You have some bowhunters who won’t reuse a broadhead after it has shot a target. Taken even farther, you have some people who won’t even reuse their broadheads after a season of no shooting. With that said, can you reuse your broadheads?
Part of this comes down to opinion and preference, but again, you should never reuse a broadhead that has noticeable damage because that’s the deciding factor. It can be dangerous to you. Don’t do it! As long as the ferrule spins, you can put on some new blade to your broadhead and continue to make use out of it. You don’t even have to replace the blades, and you can simply resharpen them.
The Proactive Approach to Reusing an Arrow
When it comes to reusing an arrow, you shouldn’t ask yourself how many times you can reuse an arrow because you can’t approach the problem correctly from that angle. Instead, you should adopt a more proactive approach with it where you inspect your arrows for damage after each shot. At the end of the day, that is what will make the biggest difference to how many times you can reuse an arrow.
In addition, where you’re shooting and how you shoot at them will also play a role in this. Watch for signs of arrow damage because that will reveal more than having a set number of shots where you can reuse an arrow.
Some of the signs of arrow damage include:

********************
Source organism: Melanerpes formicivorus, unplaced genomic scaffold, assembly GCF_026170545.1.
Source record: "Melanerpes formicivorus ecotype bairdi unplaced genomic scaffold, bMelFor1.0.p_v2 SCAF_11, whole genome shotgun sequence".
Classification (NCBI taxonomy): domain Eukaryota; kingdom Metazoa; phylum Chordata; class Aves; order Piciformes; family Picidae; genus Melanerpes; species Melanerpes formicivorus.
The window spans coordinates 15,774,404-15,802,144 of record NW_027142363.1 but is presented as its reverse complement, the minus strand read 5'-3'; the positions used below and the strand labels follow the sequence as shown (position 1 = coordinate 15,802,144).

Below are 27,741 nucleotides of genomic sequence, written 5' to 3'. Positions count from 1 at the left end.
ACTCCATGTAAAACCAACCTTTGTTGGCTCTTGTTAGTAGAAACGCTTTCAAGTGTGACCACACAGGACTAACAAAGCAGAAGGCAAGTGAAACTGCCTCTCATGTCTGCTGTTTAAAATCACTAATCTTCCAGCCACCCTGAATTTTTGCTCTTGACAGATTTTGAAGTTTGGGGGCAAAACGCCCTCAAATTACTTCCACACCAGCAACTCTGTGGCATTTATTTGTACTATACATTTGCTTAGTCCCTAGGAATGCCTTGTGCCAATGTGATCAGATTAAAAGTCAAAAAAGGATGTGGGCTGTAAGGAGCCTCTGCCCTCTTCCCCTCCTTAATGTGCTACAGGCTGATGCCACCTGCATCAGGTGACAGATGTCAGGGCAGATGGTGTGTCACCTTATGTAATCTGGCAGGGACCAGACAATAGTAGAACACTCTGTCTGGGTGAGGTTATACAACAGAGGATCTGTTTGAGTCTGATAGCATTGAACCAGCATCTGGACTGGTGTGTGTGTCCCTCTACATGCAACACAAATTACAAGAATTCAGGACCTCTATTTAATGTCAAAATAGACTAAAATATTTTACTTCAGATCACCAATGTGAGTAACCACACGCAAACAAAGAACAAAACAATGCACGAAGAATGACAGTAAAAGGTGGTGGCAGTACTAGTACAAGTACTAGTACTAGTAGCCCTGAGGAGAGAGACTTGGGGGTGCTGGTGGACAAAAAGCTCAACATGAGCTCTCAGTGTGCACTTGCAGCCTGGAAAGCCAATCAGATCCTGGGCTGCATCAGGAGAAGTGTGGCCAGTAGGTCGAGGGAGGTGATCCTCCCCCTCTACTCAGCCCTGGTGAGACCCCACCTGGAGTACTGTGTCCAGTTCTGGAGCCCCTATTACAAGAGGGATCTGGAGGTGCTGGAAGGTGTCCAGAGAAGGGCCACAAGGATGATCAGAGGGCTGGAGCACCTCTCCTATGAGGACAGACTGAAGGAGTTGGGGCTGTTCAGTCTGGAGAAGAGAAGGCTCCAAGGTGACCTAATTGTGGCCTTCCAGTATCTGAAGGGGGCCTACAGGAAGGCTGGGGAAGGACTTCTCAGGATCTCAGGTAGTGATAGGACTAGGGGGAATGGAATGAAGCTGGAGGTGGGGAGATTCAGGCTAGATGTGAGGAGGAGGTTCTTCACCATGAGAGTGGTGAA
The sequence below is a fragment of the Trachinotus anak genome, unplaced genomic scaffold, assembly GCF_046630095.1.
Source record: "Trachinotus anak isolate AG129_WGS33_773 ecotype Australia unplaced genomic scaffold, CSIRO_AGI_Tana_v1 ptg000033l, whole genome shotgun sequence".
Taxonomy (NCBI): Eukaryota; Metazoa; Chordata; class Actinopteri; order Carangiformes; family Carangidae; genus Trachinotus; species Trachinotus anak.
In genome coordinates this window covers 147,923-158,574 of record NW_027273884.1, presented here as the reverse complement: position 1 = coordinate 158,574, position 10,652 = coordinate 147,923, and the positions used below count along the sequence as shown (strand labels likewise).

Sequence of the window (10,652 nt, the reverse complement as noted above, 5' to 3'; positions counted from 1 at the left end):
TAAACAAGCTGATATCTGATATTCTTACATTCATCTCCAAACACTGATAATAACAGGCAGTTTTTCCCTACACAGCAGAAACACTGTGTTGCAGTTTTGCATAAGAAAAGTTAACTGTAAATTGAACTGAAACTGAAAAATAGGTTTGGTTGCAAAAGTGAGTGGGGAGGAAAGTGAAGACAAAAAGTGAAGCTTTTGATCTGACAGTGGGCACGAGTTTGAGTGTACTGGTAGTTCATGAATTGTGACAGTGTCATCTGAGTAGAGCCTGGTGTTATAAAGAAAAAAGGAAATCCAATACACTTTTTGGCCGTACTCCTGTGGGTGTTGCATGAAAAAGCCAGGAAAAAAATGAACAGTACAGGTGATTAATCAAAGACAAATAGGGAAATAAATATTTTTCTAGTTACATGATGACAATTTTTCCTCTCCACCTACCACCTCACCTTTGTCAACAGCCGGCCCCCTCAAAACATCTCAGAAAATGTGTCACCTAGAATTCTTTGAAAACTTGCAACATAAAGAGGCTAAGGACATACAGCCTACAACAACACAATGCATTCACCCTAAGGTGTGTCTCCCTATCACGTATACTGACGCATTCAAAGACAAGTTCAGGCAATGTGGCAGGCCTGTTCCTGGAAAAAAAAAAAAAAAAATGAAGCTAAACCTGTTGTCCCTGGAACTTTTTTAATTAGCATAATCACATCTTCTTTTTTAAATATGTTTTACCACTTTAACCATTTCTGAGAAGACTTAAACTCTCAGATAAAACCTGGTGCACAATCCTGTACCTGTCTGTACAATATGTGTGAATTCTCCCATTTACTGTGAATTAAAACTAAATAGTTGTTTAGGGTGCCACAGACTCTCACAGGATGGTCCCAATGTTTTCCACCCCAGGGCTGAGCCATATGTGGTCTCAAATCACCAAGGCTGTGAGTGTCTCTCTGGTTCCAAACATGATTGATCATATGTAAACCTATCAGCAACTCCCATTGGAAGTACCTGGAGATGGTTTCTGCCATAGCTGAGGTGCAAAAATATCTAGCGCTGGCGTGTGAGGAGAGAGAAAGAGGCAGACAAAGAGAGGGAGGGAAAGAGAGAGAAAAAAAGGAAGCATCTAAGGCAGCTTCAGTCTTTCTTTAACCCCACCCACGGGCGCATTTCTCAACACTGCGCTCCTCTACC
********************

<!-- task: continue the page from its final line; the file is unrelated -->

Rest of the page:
- Nock sits fully and fits tightly on the shaft.
- Dents, splits or cracks in the shaft.
- If you can hear the carbon cracking.
- Twisting the arrow, if it twists easily, the carbon is damaged.
What Causes Damage to an Arrow?
Shooting a hard surface like a rocky river bottom can cause damage to the arrow. In addition, if you don’t clean the shaft or the arrow correctly, this can also cause damage. Normal wear and tear also happens to an arrow, but that can still be hard to discern with how many times you can reuse an arrow after shooting it. You have too many factors to give an exact range.
Arrow Materials Where You Can Reuse Them Again
I would say that the best arrow material that you will find out there is carbon arrows. They’re the most durable, and I’ve especially made use out of them during my bowfishing adventures. Not only does carbon allow for reuse, but you can get better accuracy from arrows like this.
Aluminum-carbon arrows might cost a little more, but they have better accuracy, and in fact, the top competing archers in tournaments will use them for shooting because it guarantees better accuracy. However, these arrows don’t last as long, so I tend to avoid them for bowfishing and other archery. You might try out the Musen 30 Inch Carbon Archery Arrows.
In short, yes, you can reuse arrows after you have shot them. The rule isn’t how many times you have shot the arrow, but the rule looks at whether the arrow has damage on it. As long as you haven’t damaged your arrow, you can continue to use it for as long as it remains in tact.
However, please don’t shoot an arrow that has dents, splits or cracks in it because you could hurt yourself or someone else. You have to take a proactive approach when it comes to identifying the splits, cracks and dents in the arrows to know when you should discard an arrow and not depend on a specific number of times that you have shot the arrow. Inspect it for yourself.